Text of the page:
Repeatedly and successfully, the celebrated Harvard philosopher Robert Nozick has reached out to a broad audience beyond the confines of his discipline, addressing ethical and social problems that matter to every thoughtful person. Here Nozick continues his search for the connections between philosophy and "ordinary" experience. In the lively and accessible style that his readers have come to expect, he offers a bold theory of rationality, the one characteristic deemed to fix humanity's "specialness." What are principles for? asks Nozick. We could act simply on whim, or maximize our self-interest and recommend that others do the same. As Nozick explores rationality of decision and rationality of belief, he shows how principles actually function in our day-to-day thinking and in our efforts to live peacefully and productively with each other.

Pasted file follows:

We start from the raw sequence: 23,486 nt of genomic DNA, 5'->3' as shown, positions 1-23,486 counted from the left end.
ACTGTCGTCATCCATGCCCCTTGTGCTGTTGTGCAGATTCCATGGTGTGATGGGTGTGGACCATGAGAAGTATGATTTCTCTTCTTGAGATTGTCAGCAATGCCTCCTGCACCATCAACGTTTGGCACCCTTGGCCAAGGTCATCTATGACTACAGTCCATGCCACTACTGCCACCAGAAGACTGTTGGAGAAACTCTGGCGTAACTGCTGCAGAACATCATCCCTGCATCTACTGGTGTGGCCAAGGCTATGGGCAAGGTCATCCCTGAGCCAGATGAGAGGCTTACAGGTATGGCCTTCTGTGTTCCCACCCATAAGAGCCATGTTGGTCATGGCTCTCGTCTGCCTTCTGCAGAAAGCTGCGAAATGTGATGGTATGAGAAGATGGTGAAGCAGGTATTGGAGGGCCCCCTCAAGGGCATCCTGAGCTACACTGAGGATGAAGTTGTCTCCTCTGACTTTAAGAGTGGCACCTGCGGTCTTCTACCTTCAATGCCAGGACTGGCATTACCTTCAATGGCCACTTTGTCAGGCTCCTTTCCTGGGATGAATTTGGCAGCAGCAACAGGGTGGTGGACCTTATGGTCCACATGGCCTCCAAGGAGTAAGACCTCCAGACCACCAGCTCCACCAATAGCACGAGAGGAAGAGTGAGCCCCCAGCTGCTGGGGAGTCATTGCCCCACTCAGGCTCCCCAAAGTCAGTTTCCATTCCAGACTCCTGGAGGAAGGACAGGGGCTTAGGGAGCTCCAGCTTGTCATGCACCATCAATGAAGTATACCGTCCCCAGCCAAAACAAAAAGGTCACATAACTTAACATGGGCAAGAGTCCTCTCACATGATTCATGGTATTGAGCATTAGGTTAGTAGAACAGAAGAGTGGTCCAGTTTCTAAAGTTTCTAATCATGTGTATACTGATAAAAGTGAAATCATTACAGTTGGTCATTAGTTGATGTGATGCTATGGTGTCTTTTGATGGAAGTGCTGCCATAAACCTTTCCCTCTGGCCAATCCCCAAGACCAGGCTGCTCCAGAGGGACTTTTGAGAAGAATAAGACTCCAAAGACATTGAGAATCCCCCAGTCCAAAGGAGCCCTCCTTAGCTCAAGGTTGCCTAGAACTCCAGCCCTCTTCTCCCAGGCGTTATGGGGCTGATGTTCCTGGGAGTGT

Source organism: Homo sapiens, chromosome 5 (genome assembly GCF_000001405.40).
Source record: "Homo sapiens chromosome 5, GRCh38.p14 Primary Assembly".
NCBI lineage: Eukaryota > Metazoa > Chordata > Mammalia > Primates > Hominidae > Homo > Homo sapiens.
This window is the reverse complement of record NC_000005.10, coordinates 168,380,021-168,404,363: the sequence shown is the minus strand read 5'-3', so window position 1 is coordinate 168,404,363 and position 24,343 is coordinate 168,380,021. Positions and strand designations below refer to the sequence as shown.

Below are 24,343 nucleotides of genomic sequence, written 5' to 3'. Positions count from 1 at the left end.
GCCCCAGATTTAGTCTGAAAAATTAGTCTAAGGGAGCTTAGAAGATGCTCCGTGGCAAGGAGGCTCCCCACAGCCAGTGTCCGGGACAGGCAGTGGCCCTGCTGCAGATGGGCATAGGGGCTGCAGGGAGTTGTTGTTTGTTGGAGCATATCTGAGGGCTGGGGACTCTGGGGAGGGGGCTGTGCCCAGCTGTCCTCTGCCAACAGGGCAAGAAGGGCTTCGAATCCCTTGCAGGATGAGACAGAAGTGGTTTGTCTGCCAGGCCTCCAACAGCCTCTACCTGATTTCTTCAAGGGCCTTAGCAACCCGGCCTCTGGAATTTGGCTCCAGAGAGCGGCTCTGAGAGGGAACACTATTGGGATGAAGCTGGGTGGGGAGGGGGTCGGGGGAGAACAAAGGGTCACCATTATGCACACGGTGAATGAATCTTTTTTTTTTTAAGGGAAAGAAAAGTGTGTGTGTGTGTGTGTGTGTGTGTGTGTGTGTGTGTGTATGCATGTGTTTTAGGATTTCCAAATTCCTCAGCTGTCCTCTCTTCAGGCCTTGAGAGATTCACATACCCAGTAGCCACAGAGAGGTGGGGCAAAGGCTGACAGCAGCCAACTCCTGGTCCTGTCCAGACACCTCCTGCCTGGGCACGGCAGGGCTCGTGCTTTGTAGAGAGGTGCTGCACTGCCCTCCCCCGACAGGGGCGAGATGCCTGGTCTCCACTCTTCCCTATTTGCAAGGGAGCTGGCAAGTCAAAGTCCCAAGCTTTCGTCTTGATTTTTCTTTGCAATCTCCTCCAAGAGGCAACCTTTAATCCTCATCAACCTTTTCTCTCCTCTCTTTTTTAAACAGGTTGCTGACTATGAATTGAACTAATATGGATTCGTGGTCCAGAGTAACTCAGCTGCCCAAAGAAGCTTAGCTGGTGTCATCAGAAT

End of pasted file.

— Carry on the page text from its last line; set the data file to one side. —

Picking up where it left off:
Throughout, the book combines daring speculations with detailed investigations to portray the nature and status of rationality and the essential role that imagination plays in this singular human aptitude.
About the author
Robert Nozick (1938–2002) was the Joseph Pellegrino University Professor at Harvard University. Among his works are Philosophical Explanations and The Examined Life. His Anarchy, State, and Utopia won the National Book Award in 1975.
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